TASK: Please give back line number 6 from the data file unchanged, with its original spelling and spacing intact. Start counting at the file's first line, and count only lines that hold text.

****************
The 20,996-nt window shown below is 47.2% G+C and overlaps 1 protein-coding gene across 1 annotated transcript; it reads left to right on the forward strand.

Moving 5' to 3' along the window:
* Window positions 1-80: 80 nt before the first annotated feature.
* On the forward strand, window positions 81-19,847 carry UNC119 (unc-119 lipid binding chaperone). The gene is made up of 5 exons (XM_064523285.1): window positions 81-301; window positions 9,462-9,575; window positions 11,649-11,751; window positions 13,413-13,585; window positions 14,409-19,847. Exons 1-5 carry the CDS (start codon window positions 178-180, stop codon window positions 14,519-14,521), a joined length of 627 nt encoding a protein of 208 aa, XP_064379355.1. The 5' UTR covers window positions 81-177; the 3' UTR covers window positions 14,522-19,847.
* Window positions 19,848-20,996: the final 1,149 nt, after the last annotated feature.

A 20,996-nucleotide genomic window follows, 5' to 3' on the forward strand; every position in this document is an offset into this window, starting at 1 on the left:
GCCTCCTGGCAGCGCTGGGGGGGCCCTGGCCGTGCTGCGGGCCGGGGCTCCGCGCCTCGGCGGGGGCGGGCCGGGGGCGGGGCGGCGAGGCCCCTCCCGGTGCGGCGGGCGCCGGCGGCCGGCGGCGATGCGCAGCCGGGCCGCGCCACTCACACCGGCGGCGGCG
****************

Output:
A 20,996-nucleotide genomic window follows, 5' to 3' on the forward strand; every position in this document is an offset into this window, starting at 1 on the left: